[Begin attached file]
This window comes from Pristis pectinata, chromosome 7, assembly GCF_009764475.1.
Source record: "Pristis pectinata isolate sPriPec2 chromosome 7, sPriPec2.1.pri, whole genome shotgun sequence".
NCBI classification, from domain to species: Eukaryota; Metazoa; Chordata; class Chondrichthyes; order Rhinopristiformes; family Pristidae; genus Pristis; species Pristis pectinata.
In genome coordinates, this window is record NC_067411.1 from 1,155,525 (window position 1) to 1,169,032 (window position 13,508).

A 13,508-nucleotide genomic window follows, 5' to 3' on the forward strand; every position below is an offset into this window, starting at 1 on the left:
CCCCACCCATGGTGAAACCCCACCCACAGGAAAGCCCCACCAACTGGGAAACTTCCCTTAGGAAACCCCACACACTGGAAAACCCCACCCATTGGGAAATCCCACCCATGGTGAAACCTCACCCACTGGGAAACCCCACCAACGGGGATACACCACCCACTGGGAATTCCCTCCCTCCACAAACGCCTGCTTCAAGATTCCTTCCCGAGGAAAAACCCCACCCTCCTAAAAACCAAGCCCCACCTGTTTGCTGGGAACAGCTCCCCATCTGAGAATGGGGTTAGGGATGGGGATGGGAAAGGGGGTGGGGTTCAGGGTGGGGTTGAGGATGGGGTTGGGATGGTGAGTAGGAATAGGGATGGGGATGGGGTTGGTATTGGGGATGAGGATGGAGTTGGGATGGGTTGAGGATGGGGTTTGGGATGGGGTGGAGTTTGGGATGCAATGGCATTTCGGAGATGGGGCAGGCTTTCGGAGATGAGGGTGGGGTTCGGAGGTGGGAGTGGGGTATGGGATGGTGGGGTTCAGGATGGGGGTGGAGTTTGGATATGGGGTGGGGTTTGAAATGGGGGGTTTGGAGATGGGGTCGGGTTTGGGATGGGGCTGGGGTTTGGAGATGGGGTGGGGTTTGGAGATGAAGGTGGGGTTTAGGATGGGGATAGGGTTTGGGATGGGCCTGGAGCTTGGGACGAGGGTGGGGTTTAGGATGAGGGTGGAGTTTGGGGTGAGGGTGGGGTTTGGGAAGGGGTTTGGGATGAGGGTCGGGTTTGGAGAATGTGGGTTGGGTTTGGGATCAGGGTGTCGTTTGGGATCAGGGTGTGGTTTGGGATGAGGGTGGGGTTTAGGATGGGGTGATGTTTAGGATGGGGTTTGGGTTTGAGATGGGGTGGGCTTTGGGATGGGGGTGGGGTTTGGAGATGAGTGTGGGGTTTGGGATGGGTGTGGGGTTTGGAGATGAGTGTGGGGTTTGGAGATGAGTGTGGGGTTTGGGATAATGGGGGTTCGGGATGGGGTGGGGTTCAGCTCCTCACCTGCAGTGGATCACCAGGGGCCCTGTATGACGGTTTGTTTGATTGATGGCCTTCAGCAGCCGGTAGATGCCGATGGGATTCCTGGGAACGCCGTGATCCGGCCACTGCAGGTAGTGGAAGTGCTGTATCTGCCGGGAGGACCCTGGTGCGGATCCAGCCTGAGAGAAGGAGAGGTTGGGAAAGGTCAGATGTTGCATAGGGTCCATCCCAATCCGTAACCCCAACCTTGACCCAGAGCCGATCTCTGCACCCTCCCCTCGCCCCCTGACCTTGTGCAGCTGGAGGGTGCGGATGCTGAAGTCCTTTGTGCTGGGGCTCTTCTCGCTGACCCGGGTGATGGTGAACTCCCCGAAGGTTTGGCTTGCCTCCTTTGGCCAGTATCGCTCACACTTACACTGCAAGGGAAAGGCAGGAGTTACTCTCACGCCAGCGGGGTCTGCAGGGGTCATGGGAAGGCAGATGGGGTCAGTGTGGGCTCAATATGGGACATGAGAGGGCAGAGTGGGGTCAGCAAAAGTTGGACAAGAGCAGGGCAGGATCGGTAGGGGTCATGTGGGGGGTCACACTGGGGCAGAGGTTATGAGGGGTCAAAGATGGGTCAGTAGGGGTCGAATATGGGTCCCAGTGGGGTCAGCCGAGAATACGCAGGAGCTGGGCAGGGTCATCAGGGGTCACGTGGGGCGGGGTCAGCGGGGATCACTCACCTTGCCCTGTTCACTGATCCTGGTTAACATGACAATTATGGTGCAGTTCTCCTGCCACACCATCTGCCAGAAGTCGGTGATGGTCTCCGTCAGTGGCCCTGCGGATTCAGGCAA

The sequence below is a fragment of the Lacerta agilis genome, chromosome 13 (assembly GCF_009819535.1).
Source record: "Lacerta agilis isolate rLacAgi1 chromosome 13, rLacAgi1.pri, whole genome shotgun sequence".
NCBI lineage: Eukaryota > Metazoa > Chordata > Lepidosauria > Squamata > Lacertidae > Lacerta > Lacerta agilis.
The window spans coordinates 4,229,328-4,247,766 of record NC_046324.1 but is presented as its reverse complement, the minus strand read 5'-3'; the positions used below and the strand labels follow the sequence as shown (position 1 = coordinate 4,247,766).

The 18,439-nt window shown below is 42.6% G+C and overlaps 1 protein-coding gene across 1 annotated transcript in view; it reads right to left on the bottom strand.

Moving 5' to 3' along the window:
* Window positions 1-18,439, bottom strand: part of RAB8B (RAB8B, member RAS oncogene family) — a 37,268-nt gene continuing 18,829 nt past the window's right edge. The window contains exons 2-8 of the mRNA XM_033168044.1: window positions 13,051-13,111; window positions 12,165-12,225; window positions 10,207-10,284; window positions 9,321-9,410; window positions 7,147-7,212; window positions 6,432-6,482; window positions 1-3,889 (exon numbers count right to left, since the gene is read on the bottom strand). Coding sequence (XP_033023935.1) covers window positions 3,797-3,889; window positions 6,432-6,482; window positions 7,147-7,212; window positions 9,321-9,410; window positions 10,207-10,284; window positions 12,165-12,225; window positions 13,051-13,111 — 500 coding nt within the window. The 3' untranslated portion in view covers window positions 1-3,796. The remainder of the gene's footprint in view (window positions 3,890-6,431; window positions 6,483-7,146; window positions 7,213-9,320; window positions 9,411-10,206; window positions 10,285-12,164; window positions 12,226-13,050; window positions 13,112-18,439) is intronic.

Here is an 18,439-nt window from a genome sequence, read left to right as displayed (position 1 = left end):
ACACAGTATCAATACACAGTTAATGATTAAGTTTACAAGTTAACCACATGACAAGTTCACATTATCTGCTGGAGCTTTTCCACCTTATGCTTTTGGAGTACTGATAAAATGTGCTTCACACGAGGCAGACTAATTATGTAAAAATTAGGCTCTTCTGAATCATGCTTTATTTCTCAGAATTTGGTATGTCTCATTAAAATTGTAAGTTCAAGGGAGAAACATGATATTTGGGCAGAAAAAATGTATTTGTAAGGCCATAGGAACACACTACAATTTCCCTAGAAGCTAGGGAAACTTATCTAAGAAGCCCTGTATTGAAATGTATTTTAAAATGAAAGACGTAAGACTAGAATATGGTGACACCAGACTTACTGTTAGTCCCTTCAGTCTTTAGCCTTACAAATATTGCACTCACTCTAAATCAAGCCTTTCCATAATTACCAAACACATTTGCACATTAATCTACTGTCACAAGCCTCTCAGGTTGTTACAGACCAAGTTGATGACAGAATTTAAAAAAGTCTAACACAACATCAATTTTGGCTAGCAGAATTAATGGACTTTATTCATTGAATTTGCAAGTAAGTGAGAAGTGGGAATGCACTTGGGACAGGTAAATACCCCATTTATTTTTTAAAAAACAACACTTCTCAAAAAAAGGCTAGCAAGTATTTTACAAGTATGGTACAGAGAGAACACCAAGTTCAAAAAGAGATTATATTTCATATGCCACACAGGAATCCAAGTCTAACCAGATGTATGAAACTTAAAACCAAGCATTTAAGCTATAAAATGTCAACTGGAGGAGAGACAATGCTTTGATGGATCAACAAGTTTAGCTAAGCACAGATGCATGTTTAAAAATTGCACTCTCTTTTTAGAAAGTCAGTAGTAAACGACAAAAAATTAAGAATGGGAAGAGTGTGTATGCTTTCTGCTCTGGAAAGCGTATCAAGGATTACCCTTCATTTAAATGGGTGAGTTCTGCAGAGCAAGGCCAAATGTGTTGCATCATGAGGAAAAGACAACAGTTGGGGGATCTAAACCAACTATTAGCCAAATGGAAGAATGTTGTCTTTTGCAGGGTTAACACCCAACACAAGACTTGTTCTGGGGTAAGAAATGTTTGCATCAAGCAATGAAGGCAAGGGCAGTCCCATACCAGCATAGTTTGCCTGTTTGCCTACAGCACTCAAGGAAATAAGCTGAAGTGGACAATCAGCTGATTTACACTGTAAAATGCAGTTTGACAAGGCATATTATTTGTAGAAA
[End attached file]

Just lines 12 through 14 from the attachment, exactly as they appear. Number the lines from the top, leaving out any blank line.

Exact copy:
Moving 5' to 3' along the window:
* Window positions 1-18,439, bottom strand: part of RAB8B (RAB8B, member RAS oncogene family) — a 37,268-nt gene continuing 18,829 nt past the window's right edge. The window contains exons 2-8 of the mRNA XM_033168044.1: window positions 13,051-13,111; window positions 12,165-12,225; window positions 10,207-10,284; window positions 9,321-9,410; window positions 7,147-7,212; window positions 6,432-6,482; window positions 1-3,889 (exon numbers count right to left, since the gene is read on the bottom strand). Coding sequence (XP_033023935.1) covers window positions 3,797-3,889; window positions 6,432-6,482; window positions 7,147-7,212; window positions 9,321-9,410; window positions 10,207-10,284; window positions 12,165-12,225; window positions 13,051-13,111 — 500 coding nt within the window. The 3' untranslated portion in view covers window positions 1-3,796. The remainder of the gene's footprint in view (window positions 3,890-6,431; window positions 6,483-7,146; window positions 7,213-9,320; window positions 9,411-10,206; window positions 10,285-12,164; window positions 12,226-13,050; window positions 13,112-18,439) is intronic.

Here is an 18,439-nt window from a genome sequence, read left to right as displayed (position 1 = left end):